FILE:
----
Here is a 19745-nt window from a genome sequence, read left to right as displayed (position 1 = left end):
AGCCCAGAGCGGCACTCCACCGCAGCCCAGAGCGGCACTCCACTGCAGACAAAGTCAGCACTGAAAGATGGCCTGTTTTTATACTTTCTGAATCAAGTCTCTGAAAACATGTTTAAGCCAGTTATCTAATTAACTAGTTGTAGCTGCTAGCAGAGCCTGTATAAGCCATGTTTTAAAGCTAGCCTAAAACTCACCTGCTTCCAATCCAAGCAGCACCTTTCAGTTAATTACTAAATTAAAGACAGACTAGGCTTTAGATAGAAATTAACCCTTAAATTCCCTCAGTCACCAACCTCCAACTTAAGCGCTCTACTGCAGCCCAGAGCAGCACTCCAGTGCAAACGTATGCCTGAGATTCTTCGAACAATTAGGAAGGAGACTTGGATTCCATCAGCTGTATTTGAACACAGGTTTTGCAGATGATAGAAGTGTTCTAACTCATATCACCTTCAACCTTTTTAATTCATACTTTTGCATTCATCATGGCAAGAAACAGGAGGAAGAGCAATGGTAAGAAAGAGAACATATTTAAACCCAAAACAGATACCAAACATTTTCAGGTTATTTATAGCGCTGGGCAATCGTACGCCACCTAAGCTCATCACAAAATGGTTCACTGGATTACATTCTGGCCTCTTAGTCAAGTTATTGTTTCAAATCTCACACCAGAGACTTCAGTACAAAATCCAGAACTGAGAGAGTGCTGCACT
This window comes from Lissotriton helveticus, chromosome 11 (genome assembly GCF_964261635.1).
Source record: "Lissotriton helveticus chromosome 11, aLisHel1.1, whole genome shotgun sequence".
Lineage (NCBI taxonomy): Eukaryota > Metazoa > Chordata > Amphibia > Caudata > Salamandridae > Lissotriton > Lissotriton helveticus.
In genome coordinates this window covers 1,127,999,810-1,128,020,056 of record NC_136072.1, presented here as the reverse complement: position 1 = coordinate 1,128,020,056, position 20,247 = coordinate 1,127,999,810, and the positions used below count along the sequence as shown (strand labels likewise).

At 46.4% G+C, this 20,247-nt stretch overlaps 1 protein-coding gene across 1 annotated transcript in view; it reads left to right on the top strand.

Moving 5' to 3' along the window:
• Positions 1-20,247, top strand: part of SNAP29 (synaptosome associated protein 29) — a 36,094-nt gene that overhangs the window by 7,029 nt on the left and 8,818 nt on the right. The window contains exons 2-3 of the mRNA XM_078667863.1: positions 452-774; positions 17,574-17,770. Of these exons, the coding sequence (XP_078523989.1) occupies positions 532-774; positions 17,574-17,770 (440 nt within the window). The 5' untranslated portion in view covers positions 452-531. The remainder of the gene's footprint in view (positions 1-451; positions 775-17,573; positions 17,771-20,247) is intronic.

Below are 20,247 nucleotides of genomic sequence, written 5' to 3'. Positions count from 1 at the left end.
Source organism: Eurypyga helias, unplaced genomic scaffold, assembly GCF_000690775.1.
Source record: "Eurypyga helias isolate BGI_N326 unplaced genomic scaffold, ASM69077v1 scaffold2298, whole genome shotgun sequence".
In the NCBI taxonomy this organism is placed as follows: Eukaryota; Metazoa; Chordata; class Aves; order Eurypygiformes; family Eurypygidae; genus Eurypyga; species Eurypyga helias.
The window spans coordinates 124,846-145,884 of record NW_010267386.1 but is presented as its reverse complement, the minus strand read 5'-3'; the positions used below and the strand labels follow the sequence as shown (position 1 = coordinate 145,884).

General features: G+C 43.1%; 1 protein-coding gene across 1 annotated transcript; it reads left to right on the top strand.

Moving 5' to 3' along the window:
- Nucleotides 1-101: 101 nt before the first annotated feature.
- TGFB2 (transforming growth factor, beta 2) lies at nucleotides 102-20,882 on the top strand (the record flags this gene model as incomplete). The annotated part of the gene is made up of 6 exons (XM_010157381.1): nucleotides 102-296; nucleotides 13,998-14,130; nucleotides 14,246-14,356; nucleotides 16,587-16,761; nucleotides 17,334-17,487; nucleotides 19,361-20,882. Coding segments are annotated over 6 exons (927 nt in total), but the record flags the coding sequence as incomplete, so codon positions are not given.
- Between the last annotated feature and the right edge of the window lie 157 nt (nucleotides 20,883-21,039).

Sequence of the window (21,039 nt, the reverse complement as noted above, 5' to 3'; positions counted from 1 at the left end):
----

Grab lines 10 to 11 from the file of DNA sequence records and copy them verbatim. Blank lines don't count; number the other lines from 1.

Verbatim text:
Below are 20,247 nucleotides of genomic sequence, written 5' to 3'. Positions count from 1 at the left end.
Source organism: Eurypyga helias, unplaced genomic scaffold, assembly GCF_000690775.1.